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Losses loom for airlines, but most can stave off bankruptcy – for now

Passenger traffic at the largest carriers is well below last year's level. Big fare reductions aren't bringing in enough travelers.

Passengers react at the United ticket counter at O'Hare International Airport in Chicago July 2, after being informed that a computer glitch had caused flight delays. United's passenger traffic fell 10 percent last year, the highest drop among large US carriers.

John Gress/REUTERS

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Though some airlines are slashing fares to lows not seen since the mid 1990s, many Americans still aren't flying.

In June, passenger traffic among the largest airlines plummeted from the same time last year. United Airlines led the pack with a drop of 10 percent.

That's prompting analysts to predict losses across the board when airlines post second-quarter earnings later this month. But few are predicting a rush toward bankruptcy court, at least not in the near future. That's because load factors – or how full a plane is – are up as airlines have sharply reduced the number of flights.

As long as oil prices don't rise again suddenly, most airlines are expected to limp along, economically, toward the end of the year.

"If I had to make a choice, I'd say you won't see any bankruptcies before the fourth quarter of this year," says Robert Herbst, an analyst at "The traffic demand, even though the fares are low, seems high enough so they'll have enough cash flow to keep going on through the summer. That could change drastically in the wintertime."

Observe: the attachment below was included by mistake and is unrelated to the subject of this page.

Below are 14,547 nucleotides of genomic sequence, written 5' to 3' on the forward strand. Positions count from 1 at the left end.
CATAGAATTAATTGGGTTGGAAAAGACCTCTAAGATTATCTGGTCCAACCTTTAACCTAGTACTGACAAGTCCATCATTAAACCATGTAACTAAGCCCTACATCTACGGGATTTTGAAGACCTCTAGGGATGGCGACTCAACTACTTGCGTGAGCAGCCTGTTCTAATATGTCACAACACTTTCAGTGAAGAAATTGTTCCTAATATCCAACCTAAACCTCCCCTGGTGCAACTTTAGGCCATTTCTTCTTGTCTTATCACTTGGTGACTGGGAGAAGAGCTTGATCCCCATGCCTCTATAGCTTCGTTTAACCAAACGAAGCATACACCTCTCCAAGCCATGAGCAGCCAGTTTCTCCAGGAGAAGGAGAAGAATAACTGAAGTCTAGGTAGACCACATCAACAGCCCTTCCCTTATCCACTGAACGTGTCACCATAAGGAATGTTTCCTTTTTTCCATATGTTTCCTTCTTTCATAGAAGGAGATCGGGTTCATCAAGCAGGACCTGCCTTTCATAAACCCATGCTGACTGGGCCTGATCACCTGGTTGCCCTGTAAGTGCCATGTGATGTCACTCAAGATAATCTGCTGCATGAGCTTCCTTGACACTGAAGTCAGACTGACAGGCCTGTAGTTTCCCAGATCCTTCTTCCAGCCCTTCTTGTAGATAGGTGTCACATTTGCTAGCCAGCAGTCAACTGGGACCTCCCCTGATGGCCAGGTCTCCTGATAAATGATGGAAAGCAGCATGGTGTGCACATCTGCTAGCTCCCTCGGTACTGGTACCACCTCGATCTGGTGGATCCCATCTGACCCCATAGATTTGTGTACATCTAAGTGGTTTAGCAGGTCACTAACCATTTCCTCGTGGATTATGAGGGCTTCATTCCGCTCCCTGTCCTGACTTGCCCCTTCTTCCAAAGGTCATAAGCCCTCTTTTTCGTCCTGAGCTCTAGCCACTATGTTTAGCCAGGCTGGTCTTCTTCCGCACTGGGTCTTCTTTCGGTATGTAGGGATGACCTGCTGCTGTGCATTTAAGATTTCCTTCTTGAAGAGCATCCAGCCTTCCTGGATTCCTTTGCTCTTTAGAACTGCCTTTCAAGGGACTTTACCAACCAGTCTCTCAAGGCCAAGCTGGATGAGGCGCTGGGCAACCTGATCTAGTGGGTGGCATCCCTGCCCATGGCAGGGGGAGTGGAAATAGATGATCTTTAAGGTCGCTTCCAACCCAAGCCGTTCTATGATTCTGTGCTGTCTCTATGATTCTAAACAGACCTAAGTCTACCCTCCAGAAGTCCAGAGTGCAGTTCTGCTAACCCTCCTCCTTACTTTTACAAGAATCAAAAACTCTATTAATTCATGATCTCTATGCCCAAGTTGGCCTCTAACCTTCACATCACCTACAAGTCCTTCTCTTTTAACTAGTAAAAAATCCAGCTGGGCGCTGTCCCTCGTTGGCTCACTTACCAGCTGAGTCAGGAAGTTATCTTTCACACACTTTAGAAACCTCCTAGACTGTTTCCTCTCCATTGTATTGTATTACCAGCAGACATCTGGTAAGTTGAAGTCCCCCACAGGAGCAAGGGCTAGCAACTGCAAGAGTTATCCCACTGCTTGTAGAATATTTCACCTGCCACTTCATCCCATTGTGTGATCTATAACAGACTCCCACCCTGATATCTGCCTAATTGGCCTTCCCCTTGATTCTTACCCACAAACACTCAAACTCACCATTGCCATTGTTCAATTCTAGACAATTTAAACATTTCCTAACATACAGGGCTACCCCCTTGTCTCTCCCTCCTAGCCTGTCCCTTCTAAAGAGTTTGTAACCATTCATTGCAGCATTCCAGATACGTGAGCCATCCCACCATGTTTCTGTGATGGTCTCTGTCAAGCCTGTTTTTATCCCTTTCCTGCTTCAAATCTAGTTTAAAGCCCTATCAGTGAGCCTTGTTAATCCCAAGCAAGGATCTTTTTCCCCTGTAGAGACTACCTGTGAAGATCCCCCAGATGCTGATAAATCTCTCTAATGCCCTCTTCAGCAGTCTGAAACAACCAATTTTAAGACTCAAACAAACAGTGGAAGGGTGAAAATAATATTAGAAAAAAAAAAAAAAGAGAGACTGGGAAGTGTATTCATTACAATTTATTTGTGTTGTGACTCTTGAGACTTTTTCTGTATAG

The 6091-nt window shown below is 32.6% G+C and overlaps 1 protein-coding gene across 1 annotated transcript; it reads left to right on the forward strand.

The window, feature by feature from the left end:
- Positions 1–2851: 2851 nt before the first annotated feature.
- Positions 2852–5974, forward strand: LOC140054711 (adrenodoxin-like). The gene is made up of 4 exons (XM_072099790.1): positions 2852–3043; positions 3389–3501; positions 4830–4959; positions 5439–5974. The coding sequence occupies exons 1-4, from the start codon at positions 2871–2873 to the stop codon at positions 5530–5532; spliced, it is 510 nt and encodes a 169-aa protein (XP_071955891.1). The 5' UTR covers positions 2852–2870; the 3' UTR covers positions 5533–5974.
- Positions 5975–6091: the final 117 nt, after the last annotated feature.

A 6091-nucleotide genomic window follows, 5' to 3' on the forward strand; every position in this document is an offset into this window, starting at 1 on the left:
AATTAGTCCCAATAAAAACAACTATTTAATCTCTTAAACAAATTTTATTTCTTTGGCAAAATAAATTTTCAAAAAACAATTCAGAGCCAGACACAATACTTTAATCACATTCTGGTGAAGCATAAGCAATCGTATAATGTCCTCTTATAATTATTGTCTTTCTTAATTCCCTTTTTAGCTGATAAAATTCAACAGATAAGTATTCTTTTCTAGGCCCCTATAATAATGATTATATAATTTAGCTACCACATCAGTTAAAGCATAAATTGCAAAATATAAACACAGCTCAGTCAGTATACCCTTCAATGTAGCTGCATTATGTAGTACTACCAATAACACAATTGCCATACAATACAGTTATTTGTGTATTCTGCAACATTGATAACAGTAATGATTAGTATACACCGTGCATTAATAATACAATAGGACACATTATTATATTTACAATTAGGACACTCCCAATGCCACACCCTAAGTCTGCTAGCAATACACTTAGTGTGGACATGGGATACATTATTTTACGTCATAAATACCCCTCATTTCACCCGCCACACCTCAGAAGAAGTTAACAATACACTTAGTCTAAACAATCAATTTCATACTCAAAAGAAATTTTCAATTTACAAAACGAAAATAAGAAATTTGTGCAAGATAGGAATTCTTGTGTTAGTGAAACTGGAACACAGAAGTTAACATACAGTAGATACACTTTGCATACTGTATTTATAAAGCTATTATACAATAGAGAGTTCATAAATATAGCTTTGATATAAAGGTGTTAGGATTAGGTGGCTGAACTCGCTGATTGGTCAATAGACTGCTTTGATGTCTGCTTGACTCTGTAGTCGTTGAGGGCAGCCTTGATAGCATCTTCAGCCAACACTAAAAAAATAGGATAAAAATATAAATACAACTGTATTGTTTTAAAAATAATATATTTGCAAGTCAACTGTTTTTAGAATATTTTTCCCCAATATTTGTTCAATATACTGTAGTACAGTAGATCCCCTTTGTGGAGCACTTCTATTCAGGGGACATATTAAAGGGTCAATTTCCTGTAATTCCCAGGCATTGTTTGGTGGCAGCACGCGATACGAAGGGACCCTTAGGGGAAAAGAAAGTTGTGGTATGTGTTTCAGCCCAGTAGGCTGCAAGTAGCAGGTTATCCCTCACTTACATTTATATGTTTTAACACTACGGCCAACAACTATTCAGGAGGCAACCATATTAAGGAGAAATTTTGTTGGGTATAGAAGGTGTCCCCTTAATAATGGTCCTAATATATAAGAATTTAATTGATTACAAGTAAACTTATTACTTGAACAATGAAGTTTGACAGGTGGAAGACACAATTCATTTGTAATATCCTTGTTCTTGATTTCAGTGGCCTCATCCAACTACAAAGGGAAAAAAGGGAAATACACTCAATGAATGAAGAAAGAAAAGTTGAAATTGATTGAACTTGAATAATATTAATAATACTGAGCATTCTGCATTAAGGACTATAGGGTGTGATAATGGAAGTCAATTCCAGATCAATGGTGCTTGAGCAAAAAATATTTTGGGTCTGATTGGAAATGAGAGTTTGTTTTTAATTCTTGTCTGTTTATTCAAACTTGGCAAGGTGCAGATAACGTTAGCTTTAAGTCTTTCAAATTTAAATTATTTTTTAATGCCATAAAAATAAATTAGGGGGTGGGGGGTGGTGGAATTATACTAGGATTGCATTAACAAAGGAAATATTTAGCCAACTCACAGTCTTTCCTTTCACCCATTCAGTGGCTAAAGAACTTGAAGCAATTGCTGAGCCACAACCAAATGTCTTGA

That's because people don't fly as much in the fall and winter, except on holidays. So the challenge is: How do airlines increase revenues or cut costs enough to keep the cash flowing? Most have already slashed costs since the boom times of the late 1990s. As an industry, airlines have laid off 150,000 people since 9/11 and cut remaining workers' pay and benefits. In 2008, "operating revenues … were around $3 billion more than year 2000. Over the same time period, employee wage/benefits dropped by nearly $6 billion," Mr. Herbst wrote in a recent commentary on


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